“Discrimination Law in Vietnam and the ASEAN” (King’s at VNU-Law) is a partnership between the Dickson Poon School of Law at King’s College, London and the School of Law of the Vietnam National University (VNU) Hanoi. It was launched in May 2014 to bring together scholars, students and administrators of the two leading law schools in the UK and Vietnam to collaborate in the areas of higher education and legal education.
With a total funding of 37,800 GBP including matching funds from King’s College London for two phrases, the British Council has significantly contributed to forge deeper collaborations in research, teaching and policy impact among academics in the both institutions. More importantly, it has helped enhance the profile and visibility of UK legal scholarship, teaching and the international reputation of King’s in Vietnam as well as the internationalisation of higher education and transnational education of the host country.
The first phrase of the partnership project was carried out between January and July 2015, which resulted in key achievements as following:
- Appointment of a UK academic and a Vietnamese PhD scholar on a two year visiting fellowship in VNU School of Law and KCL respectively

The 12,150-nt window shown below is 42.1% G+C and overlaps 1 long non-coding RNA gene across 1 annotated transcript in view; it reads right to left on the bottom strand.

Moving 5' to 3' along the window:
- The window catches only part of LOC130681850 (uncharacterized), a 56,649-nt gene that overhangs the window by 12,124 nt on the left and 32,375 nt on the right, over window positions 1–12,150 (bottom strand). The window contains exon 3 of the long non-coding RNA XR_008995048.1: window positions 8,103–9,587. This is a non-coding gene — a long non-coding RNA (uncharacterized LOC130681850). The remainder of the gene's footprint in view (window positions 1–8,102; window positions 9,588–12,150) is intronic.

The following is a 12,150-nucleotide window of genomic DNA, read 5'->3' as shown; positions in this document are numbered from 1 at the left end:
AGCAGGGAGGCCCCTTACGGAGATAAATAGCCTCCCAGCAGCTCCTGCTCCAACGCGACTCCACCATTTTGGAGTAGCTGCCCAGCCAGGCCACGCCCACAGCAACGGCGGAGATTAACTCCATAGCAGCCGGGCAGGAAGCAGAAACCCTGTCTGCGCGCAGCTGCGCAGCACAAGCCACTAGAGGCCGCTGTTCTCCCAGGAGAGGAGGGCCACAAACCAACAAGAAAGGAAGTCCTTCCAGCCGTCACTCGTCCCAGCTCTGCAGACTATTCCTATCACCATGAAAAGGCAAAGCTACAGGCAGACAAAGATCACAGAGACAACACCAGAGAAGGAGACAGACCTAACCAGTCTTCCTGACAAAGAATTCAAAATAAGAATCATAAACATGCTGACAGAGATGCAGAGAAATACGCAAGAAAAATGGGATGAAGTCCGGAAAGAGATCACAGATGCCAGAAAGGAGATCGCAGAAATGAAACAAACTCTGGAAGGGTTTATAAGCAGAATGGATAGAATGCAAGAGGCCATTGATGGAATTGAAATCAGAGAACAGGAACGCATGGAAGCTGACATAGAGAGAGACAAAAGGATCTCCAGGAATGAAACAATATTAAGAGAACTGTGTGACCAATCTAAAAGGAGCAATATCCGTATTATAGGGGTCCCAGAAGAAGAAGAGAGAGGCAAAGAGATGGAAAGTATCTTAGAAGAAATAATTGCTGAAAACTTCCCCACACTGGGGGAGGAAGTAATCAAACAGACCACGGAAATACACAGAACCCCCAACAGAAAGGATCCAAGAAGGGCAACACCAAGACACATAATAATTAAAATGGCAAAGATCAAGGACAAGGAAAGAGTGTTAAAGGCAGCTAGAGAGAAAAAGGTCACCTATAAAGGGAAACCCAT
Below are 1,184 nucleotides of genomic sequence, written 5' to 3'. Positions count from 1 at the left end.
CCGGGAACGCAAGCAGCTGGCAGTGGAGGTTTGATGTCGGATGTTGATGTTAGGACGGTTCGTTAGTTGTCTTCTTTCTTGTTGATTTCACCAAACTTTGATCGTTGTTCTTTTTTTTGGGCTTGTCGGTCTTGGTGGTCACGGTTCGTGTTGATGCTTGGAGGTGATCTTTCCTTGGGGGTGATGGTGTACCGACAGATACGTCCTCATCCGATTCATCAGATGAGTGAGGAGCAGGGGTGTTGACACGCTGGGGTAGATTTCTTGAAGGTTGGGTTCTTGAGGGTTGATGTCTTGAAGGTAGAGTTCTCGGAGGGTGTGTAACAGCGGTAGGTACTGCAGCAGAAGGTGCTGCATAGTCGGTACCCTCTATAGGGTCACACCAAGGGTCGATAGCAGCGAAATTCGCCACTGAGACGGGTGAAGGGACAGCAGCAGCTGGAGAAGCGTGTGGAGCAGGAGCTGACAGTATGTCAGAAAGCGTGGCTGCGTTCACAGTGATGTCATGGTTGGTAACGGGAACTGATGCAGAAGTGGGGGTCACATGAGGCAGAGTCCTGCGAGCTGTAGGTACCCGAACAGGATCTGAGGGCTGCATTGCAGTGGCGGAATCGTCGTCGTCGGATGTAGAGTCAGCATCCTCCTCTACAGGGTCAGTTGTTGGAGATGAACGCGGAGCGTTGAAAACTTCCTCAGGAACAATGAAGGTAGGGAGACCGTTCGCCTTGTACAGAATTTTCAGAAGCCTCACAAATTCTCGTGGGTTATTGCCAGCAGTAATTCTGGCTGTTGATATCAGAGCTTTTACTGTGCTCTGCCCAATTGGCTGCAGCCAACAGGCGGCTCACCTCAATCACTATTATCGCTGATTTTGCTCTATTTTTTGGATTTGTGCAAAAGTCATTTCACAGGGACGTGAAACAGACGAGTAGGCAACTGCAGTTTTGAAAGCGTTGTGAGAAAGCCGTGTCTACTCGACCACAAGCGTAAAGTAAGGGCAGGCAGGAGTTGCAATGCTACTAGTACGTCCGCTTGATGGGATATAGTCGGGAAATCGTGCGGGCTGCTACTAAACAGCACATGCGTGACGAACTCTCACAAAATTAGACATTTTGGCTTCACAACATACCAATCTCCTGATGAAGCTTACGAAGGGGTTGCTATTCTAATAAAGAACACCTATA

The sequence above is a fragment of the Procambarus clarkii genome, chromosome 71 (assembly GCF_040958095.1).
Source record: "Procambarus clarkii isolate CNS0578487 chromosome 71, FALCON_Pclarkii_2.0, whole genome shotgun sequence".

- Regular teaching of MA Human Rights on Discrimination law by UK academic in Vietnam
- A historic lecture on Magna Carta to Vietnam National Assembly by Lord Nicholas Phillips – the first President of the UK Supreme Court
- A Seminar at Vietnam Ministry of Justice chaired by Deputy Minister Nguyen Khanh Ngoc with the presence of high-level officials within the ministry
Lord Phillips, former President of the UK Supreme Court and Visiting Professor at King’s said: “I welcome the launch of King’s at VNU-Law. It is a sign of co-operation between the UK and Vietnam in the areas of law and International Higher Education, and will build important relationships for our two countries' judges, lawyers, academics and students. This is a vital step in enhancing the capability of both the UK and Vietnam to learn more about their respective legal systems.”
Mark Fletcher, Political Secretary at British Embassy stressed: “Lord Phillips’ presentations to both the Ministry of Justice and National Assembly underscored the importance of the rule of law, supporting the British Embassy’s activities around the Magna Carta celebrations. He touched on a number of specific issues around criminal procedures and human rights, giving helpful and frank views on why the death penalty was both ineffective and defective.”
The Kings’ at VNU-Law project in October 2015 entered into the second phase to a more advanced level with an additional focus on Quality Assurance and University Governance.